A morning visit to Oasis and Streets Ahead. At Oasis, we visit a hiphop workshop with young kids, followed by counseling. It is only a roll-out of the concept, the first time they do it with preschoolers (it has been done successfully with teenagers). It seems to work well, the kids like it. The counseling session doesn’t kickstart because there are too many adults present and the kids are shy. But once we leave, or one child is take apart, there is some significant feedback.
And this is not some kind of play. Those kids are living in terrible conditions, are forced to collect empty plastic bottles and walk blisters on their toes, they are often mistreated by their parents. Oasis doesn’t have the authority to get to the parents directly, but can notify authorities, which might sometimes result in an improvement of the child’s situation. Sometimes, because the whole thing has to be seen against the background of Zimbabwean corruption.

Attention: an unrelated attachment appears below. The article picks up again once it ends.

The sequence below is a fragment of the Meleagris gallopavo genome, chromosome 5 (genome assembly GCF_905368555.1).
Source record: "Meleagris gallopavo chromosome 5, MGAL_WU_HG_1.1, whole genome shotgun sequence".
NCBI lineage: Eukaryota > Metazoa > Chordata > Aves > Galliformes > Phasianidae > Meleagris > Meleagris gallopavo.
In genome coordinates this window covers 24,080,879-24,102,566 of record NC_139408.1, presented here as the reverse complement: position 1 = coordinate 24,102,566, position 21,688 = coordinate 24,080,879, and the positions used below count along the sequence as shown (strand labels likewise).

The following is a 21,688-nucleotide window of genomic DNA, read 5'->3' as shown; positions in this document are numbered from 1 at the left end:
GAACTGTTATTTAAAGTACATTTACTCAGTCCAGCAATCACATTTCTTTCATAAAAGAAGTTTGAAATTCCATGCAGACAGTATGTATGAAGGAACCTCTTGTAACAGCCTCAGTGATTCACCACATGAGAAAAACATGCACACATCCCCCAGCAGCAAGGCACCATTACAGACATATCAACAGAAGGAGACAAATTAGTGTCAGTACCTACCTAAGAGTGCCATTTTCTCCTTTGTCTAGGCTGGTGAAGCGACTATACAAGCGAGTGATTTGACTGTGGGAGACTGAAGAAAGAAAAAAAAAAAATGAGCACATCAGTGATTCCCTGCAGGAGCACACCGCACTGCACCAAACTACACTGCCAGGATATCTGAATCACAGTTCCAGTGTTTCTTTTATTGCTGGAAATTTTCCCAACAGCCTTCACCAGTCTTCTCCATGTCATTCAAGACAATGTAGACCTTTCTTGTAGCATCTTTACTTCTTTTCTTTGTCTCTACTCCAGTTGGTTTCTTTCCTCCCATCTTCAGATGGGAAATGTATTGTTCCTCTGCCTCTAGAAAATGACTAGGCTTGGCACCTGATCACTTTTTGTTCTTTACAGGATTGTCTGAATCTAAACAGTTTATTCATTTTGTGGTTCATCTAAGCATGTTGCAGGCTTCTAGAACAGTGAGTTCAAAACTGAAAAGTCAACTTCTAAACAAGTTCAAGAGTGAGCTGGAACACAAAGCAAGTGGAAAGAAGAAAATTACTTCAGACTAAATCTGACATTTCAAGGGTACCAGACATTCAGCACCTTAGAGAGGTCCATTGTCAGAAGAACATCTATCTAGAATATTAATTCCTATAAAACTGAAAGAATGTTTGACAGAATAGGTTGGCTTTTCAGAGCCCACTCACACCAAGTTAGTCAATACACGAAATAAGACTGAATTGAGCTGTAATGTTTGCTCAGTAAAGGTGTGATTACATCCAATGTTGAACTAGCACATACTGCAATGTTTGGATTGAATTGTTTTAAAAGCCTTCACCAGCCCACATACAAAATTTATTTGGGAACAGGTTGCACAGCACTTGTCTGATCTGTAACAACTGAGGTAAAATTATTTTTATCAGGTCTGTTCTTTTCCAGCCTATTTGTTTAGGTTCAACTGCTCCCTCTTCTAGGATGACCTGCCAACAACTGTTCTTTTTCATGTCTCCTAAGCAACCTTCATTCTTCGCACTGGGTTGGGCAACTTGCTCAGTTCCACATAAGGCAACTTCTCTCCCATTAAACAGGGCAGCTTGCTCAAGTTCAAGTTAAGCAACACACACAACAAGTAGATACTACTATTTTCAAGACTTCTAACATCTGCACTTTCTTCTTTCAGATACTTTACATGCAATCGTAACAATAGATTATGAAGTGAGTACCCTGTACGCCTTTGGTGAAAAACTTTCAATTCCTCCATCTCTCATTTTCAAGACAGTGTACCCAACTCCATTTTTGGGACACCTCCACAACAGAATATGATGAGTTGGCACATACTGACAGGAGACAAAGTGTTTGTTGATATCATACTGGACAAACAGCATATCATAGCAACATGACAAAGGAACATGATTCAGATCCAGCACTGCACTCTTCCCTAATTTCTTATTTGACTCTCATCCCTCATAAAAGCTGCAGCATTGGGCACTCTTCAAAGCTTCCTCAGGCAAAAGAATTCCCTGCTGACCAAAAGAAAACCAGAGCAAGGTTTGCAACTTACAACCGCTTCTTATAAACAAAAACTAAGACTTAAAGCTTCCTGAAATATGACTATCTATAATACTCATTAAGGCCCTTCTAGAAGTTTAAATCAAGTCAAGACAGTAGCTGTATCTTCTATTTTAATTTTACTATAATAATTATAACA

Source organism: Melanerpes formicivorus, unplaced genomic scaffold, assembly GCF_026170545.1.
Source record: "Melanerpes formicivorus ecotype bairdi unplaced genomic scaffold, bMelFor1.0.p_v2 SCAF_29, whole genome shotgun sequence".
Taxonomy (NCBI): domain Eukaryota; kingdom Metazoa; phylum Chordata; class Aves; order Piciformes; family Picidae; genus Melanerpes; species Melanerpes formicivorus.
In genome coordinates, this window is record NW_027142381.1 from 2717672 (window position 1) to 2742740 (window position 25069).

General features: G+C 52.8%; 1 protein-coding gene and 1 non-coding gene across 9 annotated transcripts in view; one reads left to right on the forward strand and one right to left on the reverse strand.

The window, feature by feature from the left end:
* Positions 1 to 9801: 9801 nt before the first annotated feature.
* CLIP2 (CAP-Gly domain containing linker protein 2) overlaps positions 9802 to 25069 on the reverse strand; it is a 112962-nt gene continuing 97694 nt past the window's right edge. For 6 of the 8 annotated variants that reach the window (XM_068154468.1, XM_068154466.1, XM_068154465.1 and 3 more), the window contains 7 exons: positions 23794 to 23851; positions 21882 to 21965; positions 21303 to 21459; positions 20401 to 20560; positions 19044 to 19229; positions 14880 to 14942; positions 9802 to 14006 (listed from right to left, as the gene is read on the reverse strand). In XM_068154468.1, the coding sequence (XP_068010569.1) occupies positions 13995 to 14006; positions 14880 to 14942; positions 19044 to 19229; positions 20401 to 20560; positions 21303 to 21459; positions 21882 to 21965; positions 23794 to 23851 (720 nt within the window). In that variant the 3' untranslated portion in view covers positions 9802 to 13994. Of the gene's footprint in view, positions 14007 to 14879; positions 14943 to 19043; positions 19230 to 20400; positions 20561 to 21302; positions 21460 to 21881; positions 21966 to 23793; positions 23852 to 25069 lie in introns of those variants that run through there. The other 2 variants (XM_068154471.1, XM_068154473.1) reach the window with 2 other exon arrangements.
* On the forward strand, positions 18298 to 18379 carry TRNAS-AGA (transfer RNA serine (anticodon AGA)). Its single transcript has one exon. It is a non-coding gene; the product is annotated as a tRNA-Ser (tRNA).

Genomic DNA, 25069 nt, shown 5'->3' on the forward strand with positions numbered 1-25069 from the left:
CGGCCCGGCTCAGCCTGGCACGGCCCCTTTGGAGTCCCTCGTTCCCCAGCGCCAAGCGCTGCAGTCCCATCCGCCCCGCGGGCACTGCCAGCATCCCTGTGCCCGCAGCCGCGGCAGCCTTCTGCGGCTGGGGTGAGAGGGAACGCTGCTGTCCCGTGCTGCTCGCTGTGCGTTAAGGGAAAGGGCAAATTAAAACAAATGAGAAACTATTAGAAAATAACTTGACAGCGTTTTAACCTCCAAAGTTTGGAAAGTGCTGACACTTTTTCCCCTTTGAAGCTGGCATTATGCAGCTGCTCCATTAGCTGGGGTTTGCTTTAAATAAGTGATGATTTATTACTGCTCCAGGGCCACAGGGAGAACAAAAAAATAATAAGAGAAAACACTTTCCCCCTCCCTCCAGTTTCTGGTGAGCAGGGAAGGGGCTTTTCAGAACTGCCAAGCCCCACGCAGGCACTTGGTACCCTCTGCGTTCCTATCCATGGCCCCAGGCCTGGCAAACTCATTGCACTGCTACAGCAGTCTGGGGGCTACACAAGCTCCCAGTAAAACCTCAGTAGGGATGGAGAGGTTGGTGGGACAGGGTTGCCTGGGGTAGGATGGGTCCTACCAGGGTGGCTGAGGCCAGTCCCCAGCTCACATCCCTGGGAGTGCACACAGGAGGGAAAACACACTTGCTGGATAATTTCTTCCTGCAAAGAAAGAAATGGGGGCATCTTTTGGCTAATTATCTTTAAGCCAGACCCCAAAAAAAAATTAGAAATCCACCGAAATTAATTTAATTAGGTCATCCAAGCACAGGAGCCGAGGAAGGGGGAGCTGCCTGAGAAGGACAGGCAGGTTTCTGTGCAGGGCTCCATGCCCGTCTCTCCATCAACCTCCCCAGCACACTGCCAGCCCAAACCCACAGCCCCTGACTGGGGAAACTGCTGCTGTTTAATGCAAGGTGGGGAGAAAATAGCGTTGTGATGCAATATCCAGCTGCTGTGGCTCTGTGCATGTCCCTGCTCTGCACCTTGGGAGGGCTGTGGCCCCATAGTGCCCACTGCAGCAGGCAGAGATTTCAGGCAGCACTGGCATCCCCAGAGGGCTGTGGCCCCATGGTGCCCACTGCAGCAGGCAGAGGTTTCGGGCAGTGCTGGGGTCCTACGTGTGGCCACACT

We have a quick lunch and move on to Streets Ahead, where we ask a few questions about their income generating activities, see the Capoeira class that is going on outside and excites many a streetkid’s heart, do a donation and part in a good mood.
I leave Harare with a smile on my face, in the truck of David. David is amazing, he even shows us a lion park along the highway down to Bulawayo. He drops us after a long comfortable drive at a guesthouse. We fill in our names and the name of a random relative, just in case “there is an earthquake”. We sleep well in a room that looks like it has been the bridal suite – at least twenty years ago.